Emperor Haile Selassie of Ethiopia and the Shaping of Americans’ Attitudes toward Africa
by Theodore M. Vestal (Staff 1964–66)
Reviewed by Joe Tenn (Addis Ababa 1962–64)
IT IS NOW HALF A CENTURY since the first PCVs arrived in Addis. I vividly recall the welcome at the Jubilee Palace, and I treasure a photo of me shaking hands with HIM. For those who came much later, HIM refers to His Imperial Majesty, and this acronym was widely used in the press during his reign, as it is used in this book. Both Volunteers who served before the revolution of 1974 and those who came afterward will find much of interest in Professor Vestal’s scholarly, but highly readable, account of the personal diplomacy practiced by Haile Selassie.
The author describes in minute detail the emperor’s then-unprecedented six state visits to the United States, as well as other visits in between. The state visits were hosted by Presidents Eisenhower (1954), Kennedy (1963), Johnson (1967), and Nixon (1969, 1970, 1973), while the other visits included Kennedy’s funeral, where Haile Selassie was highly visible among the many heads of state in the procession, and several “private” trips. We learn everything from the detailed schedules of the visits, which must have been exhausting to the aging monarch, to the exchanges of gifts, with the emperor particularly lavish with gold jewelry to first ladies and their children. The emperor delighted in being honored with ticker tape parades in New York City and with honorary degrees and keys to cities. He was miffed when President Eisenhower did not meet him at the airport on his first visit but only sent the Vice President to escort him to the White House.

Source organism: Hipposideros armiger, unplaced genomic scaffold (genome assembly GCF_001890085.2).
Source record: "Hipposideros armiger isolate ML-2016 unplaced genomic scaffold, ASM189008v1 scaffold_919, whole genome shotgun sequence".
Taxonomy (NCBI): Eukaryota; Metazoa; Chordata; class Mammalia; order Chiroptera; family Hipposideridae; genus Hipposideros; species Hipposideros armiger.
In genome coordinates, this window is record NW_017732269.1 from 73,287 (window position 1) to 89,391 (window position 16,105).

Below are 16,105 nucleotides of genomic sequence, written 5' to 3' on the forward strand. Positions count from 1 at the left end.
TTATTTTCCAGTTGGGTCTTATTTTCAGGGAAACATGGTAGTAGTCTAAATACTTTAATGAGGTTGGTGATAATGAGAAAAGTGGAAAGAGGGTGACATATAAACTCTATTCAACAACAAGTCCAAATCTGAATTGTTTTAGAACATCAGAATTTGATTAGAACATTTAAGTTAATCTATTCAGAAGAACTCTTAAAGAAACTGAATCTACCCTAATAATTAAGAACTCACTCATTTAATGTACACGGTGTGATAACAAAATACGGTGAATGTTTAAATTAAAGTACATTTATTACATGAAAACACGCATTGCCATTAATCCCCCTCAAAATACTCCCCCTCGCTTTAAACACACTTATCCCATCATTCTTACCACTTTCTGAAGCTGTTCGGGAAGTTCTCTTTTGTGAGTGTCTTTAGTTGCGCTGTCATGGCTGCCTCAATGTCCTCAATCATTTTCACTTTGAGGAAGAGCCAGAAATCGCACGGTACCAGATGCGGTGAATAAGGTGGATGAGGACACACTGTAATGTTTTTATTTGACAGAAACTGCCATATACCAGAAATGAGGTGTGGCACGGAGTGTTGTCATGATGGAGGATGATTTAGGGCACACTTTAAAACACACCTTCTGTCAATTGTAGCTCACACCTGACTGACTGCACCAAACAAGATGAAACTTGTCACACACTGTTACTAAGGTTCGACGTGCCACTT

Like Menelik before him, Haile Selassie was obsessed with obtaining modern armaments, both to defend his country from external foes and to protect his rule from domestic ones. On every visit he did his utmost to get more military assistance, sometimes violating protocol by springing requests on presidents without prearrangements. He found it hard to understand that a president could not just accede to his requests, but had to consider those of many other nations and different priorities in Congress. He played many cards: his contributions of soldiers to UN missions in Korea and the Congo, his hosting of the Kagnew Station, an important U.S. radio communications facility until satellites replaced it in the 1970s, and even flirtations with moving Ethiopia from the American side in the cold war to nonaligned or pro-soviet. The result was remarkable success: at times Ethiopia was receiving 60% of U.S. military funds going to Africa.
In the book there is a good account of how the emperor came to represent Africa to many Americans, who could not keep track of the comings and goings of other rulers, but who found it easy to recall and admire the ruler who had addressed the League of Nations in 1936 and the United Nations in 1954, 1963, and 1970. I am not convinced of the author’s conclusion that positive remembrances of Haile Selassie contributed to the election of President Barack Obama, but there is little doubt that the emperor raised the profile of Africa among Americans, and that the impression he gave was mostly positive.
The book contains a handful of errors, but far more annoying to me was the author’s near-obsession with Haile Selassie’s height. There are at least eighteeen references to “the little king” as well as others to “little monarch,” “diminutive sovereign,” “diminutive emperor,” “petite ruler,” etc. The book begins with “The petite, sepia man . . ..”
Theodore Vestal, who served on the Peace Corps staff in 1964–66, has written a book that should interest all who care about Ethiopia and its relations with the United States.
African Victory in the Age of Empire
By Raymond Jonas
Belknap Press of Harvard University Press, 2011
Reviewed by Danielle Hoekwater (Mekelle 2009–11)